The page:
If you think the ebbs and flows of No-Limit Hold’em are intense, just wait until you add two more cards into everyone’s hands. Simply put, PLO is the game for players who really love action and gambling at the table. Because players have more cards, they in turn have more big hands and more big draws. As a result, you have to play your hands very cautiously at times, or very aggressively. Often times you can flop the nuts, say the top straight or top flush on board, and with the turn of a card, you can suddenly be drawing dead.
As a result, it’s important to pick and choose when you apply maximum pressure, and when it makes more sense to see another card and determine how your equiity has changed after. In addition, you don’t want to get in the habit of calling big bets with small flushes or small two pairs, as those hands are rarely going to be good once the river has been dealt. If you are a casual player who is looking to get more serious about their PLO game, one of the best ways is to watch instructional videos or hand breakdowns by many of poker’s greats, like Phil Galfond, who often post tips and strategy videos on their pages.
Best Strategy for Beginners
In general, it is beneficial for beginners to bet more aggressively, perhaps even over-betting at times, in order to cut down on the potential skill edge that a more experienced player may have. This is even more important in preflop situations, as a more experienced player will almost always have the advantage post-flop, having learned from previous similar situations and hands to guide them.
In essence, a beginner should be looking to up the variance as much as possible, and leave their fate more in the hands of the cards, rather than in the hands of their opponents, or their inexperienced selves. Long term, the beginner is going to lose post-flop to more experienced players. Beginners also often make up their minds on how they will play a certain hand before the board is even dealt, which is a dangerous hobby to create. While bluffing is essential for long term success, it’s even more improtant to recognize the turn and river cards that make bluffing more advantageous, and when those cards change the dynamic of the hand to make bluffing more -EV than +EV.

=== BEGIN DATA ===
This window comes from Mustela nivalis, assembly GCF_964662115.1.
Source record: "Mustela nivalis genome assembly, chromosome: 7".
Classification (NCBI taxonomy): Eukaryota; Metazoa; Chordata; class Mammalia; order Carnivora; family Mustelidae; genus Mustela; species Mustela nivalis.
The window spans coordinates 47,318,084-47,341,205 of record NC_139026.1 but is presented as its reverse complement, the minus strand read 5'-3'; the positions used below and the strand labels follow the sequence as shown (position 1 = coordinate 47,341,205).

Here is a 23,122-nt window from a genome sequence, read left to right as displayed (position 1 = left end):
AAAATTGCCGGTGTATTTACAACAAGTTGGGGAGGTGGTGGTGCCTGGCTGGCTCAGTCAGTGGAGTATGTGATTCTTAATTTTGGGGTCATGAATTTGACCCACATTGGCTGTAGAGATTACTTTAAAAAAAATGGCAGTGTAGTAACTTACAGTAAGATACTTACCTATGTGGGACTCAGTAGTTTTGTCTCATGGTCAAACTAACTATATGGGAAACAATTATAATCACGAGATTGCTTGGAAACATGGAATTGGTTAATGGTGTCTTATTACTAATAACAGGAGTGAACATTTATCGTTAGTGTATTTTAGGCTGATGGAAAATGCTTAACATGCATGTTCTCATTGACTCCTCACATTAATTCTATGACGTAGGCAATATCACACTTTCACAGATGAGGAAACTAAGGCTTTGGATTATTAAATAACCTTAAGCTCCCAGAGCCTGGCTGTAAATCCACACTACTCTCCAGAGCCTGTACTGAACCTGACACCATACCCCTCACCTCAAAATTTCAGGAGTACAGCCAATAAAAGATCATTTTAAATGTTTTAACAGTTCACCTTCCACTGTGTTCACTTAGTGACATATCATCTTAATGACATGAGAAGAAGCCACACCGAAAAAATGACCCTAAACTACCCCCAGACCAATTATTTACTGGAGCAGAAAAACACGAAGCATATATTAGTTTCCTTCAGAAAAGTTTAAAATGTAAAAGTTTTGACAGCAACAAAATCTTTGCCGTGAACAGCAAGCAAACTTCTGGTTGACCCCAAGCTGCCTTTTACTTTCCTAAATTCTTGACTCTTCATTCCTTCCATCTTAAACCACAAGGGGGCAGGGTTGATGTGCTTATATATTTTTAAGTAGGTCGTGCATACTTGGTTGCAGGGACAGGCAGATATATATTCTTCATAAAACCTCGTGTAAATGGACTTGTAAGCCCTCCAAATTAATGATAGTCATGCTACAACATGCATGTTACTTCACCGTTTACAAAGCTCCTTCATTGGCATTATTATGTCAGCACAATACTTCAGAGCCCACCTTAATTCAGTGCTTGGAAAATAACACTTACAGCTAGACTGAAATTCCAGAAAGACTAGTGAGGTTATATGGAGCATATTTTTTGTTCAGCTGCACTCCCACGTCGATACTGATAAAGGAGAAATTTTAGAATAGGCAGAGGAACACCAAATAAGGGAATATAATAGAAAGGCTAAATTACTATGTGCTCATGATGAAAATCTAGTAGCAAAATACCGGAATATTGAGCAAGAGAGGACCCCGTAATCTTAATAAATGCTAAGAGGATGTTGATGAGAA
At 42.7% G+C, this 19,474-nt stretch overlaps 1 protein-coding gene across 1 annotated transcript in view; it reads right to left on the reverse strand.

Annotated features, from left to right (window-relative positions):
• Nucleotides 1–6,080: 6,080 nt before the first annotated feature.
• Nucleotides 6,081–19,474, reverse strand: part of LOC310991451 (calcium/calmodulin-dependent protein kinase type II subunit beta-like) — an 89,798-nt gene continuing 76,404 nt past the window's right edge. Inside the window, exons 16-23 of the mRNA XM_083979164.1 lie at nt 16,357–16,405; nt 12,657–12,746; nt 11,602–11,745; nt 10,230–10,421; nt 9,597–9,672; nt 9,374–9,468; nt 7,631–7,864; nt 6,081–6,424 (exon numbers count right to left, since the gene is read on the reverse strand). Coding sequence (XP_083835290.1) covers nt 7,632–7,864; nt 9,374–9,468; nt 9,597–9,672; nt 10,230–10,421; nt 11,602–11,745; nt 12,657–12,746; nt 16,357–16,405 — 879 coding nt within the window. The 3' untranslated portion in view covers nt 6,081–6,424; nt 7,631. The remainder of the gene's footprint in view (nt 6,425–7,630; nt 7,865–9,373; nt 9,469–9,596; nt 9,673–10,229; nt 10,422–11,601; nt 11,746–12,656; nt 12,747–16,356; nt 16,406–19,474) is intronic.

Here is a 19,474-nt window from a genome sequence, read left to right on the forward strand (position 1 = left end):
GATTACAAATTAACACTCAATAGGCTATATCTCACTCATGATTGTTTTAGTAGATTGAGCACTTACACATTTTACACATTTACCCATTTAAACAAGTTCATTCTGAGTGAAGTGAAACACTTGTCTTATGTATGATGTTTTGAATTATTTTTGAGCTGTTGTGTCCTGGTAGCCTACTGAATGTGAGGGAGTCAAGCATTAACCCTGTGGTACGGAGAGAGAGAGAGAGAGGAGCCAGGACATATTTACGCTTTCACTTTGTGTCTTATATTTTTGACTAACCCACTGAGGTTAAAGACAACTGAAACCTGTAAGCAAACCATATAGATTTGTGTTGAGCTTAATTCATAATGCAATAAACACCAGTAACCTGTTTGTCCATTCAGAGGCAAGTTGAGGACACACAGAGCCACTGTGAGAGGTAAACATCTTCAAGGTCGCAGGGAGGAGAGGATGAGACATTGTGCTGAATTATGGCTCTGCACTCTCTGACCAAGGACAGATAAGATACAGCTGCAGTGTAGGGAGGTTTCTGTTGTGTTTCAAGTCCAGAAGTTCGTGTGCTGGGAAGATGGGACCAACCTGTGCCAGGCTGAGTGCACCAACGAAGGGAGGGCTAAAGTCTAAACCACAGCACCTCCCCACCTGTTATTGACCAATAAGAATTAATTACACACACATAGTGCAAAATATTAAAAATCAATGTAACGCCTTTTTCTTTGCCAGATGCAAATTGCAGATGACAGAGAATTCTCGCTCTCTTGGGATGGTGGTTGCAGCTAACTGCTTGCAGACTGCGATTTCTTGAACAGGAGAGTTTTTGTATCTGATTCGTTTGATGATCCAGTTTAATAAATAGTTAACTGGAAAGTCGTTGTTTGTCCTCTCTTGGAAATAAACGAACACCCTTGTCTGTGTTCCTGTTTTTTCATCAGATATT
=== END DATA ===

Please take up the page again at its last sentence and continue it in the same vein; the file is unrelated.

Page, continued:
Advanced Poker Strategy
It stands to reason that many of our talking points here will be the opposite of the advice given to beginners. A more advanced player will always look to cut down on the variance of the game, choosing more to rely on their own abilities, understanding of the math, and often, their gut feelings on what they need to do in order to win the pot. Advanced players will often look to control the size of the pot by checking in spots where some amateurs would bet, and potentially be put into a tough position by a polarizing check-raise.
In general, they also look to avoid big hands that are likely to be coin flips. Many poker pros will play hands like Ace-King and small pairs fairly passively, while a beginner is more likely to want to get the chips in when they think they have a decent edge, and simply hope that the cards are on their side in this particular hand. An advanced player will also know how to disguise their bluffs better, making their lines more balanced and in line with the big hands they would have as well. Lastly, advanced players understand hand ranges from various raising positions, and are able to play their own hands accordingly. If they believe their range is ahead of their opponents, they will bet it as such, even if they are bluffing in that specific hand. An advanced player is also not as fearful to look foolish by making a big move with nothing, and in the long run, that makes them more dangerous.